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I'm learning about "linear discriminant analysis" on "Statistical Pattern Recognition" of A.R. Webb and K.D. Copsey (chapter 5 of 3rd edition).

The general idea is introduced where we suppose to have a set of training patterns (vectors) $x_1, ..., x_n$, each of which is assigned to one of two classes, $\omega_1$ or $\omega_2$.
We seek a weight vector $w$ and a threshold $w_0$ such that:

$w^Tx + w_0 > 0 \Rightarrow x \in \omega_1$
$w^Tx + w_0 < 0 \Rightarrow x \in \omega_2$

The decision surface (the boundary separating region of $\omega_1$ from region of $\omega_2$) is the hyperplane represented by the equation

$g(x) = w^Tx + w_0 = 0$

So far the introduction is clear.

Next, the authors go on saying that this hyperplane

has unit normal in the direction of $w$, and a perpendicular distance $|w_0|/|w|$ from the origin.
The distance of a pattern $x$ to the decision hyperplane is given by $|r|$, where
$r = g(x)/|w| = (w^Tx+w_0)/|w|$
with the sign of $r$ indicating on which side of the decision hyperplane the pattern lies.

No explanation is given on these results, so I'm wondering why the hyperplane normal is parallel to $w$, why the distance from the origin is that one and why the distance of a pattern from the hyperplane is that one.

Could you please give me some insights on how to get to these results myself?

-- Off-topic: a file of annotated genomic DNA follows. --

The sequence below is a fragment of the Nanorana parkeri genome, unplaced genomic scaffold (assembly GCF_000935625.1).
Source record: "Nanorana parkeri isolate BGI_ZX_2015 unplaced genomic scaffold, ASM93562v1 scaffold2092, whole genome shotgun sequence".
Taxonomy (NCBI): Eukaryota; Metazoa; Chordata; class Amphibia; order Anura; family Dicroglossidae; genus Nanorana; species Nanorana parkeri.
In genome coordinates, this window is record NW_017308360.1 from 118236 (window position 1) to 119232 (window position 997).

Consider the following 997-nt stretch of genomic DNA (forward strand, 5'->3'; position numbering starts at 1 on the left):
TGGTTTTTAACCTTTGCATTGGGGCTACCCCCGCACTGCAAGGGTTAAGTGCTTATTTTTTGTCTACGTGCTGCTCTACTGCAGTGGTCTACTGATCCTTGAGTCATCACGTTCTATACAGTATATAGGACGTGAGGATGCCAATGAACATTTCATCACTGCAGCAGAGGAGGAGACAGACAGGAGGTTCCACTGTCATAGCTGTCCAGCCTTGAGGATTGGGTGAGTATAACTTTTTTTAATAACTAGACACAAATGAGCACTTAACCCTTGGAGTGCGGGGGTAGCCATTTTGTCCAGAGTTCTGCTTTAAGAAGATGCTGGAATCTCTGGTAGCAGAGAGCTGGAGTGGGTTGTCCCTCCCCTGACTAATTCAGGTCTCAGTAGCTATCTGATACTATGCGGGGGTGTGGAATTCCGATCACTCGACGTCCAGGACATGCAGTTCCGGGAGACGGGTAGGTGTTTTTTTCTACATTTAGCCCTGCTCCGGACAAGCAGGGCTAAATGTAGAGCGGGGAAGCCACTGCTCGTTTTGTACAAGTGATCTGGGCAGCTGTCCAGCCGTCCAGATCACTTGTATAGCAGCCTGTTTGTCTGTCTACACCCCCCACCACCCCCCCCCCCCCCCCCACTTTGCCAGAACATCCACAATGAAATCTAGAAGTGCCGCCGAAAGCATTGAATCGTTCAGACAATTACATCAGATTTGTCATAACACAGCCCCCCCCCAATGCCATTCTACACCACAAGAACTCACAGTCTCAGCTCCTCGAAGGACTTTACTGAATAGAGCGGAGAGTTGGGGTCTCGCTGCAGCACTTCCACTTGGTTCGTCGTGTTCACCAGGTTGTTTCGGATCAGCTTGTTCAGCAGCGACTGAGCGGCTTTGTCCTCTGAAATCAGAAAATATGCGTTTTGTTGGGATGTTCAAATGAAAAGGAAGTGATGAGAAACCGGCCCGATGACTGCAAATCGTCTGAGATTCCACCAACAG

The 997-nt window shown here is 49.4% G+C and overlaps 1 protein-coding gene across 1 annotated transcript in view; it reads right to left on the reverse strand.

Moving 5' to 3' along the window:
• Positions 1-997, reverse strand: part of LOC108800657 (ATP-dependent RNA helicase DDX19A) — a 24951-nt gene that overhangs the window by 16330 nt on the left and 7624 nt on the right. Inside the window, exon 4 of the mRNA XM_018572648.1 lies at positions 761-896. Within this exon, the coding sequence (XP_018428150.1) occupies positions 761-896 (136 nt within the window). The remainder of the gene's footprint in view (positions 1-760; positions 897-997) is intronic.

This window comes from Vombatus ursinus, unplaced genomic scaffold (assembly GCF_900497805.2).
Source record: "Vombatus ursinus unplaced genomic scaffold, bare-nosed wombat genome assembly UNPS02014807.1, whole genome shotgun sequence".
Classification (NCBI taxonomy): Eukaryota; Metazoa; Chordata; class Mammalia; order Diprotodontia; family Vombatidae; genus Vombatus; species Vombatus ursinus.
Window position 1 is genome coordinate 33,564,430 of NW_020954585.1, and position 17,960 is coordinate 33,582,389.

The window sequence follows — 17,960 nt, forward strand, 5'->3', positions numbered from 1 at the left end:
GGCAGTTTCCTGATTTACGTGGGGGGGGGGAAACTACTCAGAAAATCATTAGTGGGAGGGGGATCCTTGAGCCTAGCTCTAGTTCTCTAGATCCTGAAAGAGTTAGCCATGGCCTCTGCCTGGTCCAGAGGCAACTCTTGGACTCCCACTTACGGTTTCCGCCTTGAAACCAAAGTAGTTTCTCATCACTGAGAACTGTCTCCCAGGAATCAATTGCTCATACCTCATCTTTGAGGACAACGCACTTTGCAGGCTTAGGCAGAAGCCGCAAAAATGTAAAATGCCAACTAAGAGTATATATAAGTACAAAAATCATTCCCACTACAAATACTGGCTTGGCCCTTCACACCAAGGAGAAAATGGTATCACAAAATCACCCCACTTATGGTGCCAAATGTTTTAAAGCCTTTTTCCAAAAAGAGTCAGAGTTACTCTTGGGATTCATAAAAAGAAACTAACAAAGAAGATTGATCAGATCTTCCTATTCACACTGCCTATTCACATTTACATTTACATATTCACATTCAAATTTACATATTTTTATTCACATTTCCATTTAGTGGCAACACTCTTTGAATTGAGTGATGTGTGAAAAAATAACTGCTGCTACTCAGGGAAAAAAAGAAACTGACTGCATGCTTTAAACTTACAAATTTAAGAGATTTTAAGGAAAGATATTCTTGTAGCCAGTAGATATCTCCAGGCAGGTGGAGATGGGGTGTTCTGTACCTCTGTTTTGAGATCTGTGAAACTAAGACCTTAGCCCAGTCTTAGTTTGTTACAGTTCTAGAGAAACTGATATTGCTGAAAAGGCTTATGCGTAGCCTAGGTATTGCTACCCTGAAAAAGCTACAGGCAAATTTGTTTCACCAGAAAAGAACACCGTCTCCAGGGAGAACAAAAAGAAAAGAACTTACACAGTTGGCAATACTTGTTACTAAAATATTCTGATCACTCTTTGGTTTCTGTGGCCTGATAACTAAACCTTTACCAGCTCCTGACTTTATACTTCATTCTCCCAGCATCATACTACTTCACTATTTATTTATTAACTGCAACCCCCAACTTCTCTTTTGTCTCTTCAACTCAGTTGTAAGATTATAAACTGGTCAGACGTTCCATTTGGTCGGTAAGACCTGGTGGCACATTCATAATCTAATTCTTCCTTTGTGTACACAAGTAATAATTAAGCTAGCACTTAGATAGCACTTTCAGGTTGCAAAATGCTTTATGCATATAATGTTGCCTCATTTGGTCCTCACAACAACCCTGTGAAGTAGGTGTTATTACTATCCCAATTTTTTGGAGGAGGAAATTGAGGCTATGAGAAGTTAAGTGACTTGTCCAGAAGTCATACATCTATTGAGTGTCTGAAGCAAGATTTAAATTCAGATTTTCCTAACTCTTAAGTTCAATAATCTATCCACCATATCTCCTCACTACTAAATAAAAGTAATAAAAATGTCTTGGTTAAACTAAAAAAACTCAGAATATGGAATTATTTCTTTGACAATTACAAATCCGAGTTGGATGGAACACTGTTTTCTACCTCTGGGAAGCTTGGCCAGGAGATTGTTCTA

Thanks,
Domenico

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Do you know scalar product? The scalar products of vectors $a=(a_1,\dots,a_n)^T$ and $b=(b_1,\dots,b_n)^T$ is defined by $$\langle a,b\rangle:=a_1b_1+\dots+a_nb_n$$ i.e., $\langle a,b\rangle=a^Tb$ expressed by matrix multiplication.
A basic property of scalar product is that $\ \langle a,b\rangle=0 \iff a\perp b$.

Let $H:=\{x\mid g(x)=0\}$. If $h,k\in H$ then we have $$w^Th+w_0=w^Tk+w_0=0 \ \implies\ w^T(h-k)=0$$ so that $w\perp(h-k)$, proving that $w\perp H$.

Now measure the distance of $H$ from the origin: a perpendicular line is $\{\lambda w\mid\lambda\in\Bbb R\}$, let's find its intersection with $H$: $\lambda w\in H$ iff $$\begin{aligned} w^T(\lambda w)+w_0 &=0 \\ \lambda|w|^2 &=-w_0\\ \lambda &=-\frac{w_0}{|w|^2} \end{aligned}$$ where we used $w^Tw=\langle w,w\rangle=|w|^2$. So that, with this $\lambda$, we have $\lambda w\in H$ whose length is $|\lambda|\cdot|w|=\displaystyle\frac{|w_0|}{|w|}$.

If we fix any point $h_0$ in $H$ (say, $h_0:=\lambda w$ with the previously found $\lambda$), then $w^Th_0=-w_0$ and the function $g(x)=w^Tx+w_0$ can be rewritten as $$g(x)=w^T(x-h_0)$$ which is exactly the scalar product $\langle w,\ (x-h_0)\rangle$. If $x-h_0$ is is composed of orthogonal and parallel parts to $w$, $\ x-h_0=u+\lambda w$ with $u\perp w$, then $|\lambda w|=|\lambda|\cdot|w|$ will measure the disatance of $x$ from $H$. Multiply by $w^T$ from the left to find $\lambda$: $$g(x)=w^T(x-h_0)=w^Tu+\lambda w^Tw=\lambda|w|^2$$ so $\lambda=\displaystyle\frac{g(x)}{|w|^2}$ and the result follows.

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  • $\begingroup$ Very clear answer. Thanks! $\endgroup$ Jan 2, 2014 at 8:37
  • $\begingroup$ I printed and put this explanation inside the book. ;) $\endgroup$ Jan 2, 2014 at 9:17

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